As America once again examines its race relations, Nicholas Kristof writes that it's not the guys in white sheets we need to worry about. Instead of "overt racists," we should instead focus on the "broad swath of people who consider themselves enlightened, who intellectually believe in racial equality, who deplore discrimination, yet who harbor unconscious attitudes that result in discriminatory policies and behavior," he writes in the New York Times. That's where the conversation needs to start.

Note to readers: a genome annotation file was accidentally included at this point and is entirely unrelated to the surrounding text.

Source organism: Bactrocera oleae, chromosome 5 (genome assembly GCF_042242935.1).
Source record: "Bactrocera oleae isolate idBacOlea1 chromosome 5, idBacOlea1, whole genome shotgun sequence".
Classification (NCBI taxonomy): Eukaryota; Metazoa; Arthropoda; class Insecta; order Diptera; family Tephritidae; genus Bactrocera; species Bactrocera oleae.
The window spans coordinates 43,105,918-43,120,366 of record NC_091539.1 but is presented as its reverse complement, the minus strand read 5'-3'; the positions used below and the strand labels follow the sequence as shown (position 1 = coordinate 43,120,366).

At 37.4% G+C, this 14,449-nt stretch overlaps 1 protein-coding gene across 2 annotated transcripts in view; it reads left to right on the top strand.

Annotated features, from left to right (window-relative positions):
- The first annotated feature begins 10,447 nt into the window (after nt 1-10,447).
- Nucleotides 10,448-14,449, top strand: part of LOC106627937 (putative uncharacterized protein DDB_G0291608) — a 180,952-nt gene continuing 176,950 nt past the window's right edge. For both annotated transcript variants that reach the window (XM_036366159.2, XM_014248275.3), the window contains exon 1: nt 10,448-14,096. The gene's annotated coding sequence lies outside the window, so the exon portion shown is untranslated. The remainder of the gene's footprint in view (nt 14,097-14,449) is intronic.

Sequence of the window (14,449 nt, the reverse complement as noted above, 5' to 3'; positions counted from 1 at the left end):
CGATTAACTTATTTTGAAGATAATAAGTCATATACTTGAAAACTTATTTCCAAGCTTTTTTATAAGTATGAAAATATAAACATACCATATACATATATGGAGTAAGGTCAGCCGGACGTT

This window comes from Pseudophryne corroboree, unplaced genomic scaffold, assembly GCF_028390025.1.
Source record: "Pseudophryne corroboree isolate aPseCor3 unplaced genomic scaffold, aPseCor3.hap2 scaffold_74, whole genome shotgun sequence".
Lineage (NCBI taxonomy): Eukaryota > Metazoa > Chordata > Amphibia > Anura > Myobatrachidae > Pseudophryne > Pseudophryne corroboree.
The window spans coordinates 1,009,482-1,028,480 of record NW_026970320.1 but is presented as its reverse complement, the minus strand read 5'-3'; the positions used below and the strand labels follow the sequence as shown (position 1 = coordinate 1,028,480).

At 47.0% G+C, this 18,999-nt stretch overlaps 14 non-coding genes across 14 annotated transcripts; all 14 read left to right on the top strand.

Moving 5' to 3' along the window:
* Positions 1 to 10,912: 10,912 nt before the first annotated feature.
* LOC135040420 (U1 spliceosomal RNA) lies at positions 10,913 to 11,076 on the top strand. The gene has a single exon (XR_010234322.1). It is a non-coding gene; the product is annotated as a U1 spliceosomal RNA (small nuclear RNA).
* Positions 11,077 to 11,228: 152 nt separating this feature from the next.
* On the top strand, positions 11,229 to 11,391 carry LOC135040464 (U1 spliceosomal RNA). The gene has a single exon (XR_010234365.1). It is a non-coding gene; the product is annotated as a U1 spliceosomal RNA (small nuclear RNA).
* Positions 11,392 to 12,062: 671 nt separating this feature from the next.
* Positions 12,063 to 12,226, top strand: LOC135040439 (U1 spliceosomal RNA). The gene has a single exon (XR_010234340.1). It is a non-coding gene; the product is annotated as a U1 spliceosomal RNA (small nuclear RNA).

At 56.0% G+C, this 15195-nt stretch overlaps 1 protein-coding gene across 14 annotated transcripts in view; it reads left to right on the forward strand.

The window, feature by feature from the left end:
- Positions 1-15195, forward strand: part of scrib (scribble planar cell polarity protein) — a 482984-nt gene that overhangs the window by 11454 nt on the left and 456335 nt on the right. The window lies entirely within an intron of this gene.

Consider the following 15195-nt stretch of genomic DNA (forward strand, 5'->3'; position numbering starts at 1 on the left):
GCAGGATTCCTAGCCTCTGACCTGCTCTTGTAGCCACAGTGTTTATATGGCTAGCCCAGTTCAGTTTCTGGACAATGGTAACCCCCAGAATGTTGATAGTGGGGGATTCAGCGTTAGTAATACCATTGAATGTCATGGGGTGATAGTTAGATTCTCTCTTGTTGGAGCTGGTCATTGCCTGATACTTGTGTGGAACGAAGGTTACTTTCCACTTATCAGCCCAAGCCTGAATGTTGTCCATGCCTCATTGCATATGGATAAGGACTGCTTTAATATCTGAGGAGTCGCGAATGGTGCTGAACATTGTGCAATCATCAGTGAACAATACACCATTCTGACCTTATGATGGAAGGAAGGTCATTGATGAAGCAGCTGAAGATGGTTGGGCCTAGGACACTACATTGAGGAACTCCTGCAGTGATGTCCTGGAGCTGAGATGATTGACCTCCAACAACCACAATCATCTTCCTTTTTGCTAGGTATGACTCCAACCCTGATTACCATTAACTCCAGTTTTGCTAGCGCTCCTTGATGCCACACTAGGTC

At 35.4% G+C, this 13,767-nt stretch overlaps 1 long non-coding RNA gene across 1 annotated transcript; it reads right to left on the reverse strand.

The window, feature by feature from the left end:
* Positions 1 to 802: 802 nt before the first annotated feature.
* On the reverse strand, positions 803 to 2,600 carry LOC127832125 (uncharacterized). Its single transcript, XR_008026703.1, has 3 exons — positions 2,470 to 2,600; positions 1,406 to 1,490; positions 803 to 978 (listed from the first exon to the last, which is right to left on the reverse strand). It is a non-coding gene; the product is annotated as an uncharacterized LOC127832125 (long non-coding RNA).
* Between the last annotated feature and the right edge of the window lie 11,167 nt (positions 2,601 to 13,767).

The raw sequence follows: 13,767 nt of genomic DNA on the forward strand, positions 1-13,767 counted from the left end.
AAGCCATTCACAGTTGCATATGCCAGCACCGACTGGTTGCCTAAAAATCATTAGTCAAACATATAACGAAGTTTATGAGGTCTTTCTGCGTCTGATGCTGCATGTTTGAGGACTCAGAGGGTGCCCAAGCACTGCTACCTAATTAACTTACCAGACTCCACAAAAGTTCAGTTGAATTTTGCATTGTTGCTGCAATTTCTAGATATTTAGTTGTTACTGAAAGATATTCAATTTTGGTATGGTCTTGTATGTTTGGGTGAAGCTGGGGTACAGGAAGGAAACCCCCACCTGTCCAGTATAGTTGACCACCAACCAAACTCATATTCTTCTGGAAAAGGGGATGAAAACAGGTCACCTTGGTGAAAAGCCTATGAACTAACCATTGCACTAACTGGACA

Kristof cites a number of studies to bolster his point—video game players (including Kristof himself) are quicker to fire on a black person than a white person, doctors dole out more pain medication to white patients with a broken leg, etc.—but he stresses that the cause isn't hopeless. The nation has made huge progress on race over the decades, and good training and smart policies (police cameras, for example) can help. But we must acknowledge that "racial stereotyping remains ubiquitous," he writes. And the main problem is "people who believe in equality but who act in ways that perpetuate bias and inequality." Click for his full column. (Read more racism stories.)